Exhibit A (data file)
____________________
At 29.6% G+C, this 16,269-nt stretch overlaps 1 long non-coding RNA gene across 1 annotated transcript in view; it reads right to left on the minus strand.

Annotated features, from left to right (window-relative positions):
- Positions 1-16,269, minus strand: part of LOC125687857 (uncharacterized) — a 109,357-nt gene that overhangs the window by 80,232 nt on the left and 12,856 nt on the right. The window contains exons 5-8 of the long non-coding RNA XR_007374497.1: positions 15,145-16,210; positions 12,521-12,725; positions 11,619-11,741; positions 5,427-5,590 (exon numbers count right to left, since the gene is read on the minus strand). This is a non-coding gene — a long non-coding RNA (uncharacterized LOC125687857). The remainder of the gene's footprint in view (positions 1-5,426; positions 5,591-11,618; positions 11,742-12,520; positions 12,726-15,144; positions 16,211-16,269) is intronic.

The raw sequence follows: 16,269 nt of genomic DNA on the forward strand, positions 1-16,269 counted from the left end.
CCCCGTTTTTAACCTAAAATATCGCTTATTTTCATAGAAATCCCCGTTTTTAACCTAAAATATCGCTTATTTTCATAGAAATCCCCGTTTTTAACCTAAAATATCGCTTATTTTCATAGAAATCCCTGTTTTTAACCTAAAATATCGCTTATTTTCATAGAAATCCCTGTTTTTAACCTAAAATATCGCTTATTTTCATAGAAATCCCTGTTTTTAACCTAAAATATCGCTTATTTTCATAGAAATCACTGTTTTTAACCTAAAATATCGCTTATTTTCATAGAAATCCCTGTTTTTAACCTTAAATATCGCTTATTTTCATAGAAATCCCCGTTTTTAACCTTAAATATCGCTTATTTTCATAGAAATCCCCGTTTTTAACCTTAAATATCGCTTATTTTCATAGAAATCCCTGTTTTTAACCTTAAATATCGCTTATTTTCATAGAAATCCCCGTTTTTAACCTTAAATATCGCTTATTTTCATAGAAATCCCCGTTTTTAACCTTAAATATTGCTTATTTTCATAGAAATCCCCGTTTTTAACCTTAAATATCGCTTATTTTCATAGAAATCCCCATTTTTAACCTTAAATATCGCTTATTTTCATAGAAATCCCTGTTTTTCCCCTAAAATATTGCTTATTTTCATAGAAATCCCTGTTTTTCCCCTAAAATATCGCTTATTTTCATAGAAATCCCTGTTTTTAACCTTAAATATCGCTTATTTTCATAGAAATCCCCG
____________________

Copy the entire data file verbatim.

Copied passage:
At 29.6% G+C, this 16,269-nt stretch overlaps 1 long non-coding RNA gene across 1 annotated transcript in view; it reads right to left on the minus strand.

Annotated features, from left to right (window-relative positions):
- Positions 1-16,269, minus strand: part of LOC125687857 (uncharacterized) — a 109,357-nt gene that overhangs the window by 80,232 nt on the left and 12,856 nt on the right. The window contains exons 5-8 of the long non-coding RNA XR_007374497.1: positions 15,145-16,210; positions 12,521-12,725; positions 11,619-11,741; positions 5,427-5,590 (exon numbers count right to left, since the gene is read on the minus strand). This is a non-coding gene — a long non-coding RNA (uncharacterized LOC125687857). The remainder of the gene's footprint in view (positions 1-5,426; positions 5,591-11,618; positions 11,742-12,520; positions 12,726-15,144; positions 16,211-16,269) is intronic.

The raw sequence follows: 16,269 nt of genomic DNA on the forward strand, positions 1-16,269 counted from the left end.
CCCCGTTTTTAACCTAAAATATCGCTTATTTTCATAGAAATCCCCGTTTTTAACCTAAAATATCGCTTATTTTCATAGAAATCCCCGTTTTTAACCTAAAATATCGCTTATTTTCATAGAAATCCCTGTTTTTAACCTAAAATATCGCTTATTTTCATAGAAATCCCTGTTTTTAACCTAAAATATCGCTTATTTTCATAGAAATCCCTGTTTTTAACCTAAAATATCGCTTATTTTCATAGAAATCACTGTTTTTAACCTAAAATATCGCTTATTTTCATAGAAATCCCTGTTTTTAACCTTAAATATCGCTTATTTTCATAGAAATCCCCGTTTTTAACCTTAAATATCGCTTATTTTCATAGAAATCCCCGTTTTTAACCTTAAATATCGCTTATTTTCATAGAAATCCCTGTTTTTAACCTTAAATATCGCTTATTTTCATAGAAATCCCCGTTTTTAACCTTAAATATCGCTTATTTTCATAGAAATCCCCGTTTTTAACCTTAAATATTGCTTATTTTCATAGAAATCCCCGTTTTTAACCTTAAATATCGCTTATTTTCATAGAAATCCCCATTTTTAACCTTAAATATCGCTTATTTTCATAGAAATCCCTGTTTTTCCCCTAAAATATTGCTTATTTTCATAGAAATCCCTGTTTTTCCCCTAAAATATCGCTTATTTTCATAGAAATCCCTGTTTTTAACCTTAAATATCGCTTATTTTCATAGAAATCCCCG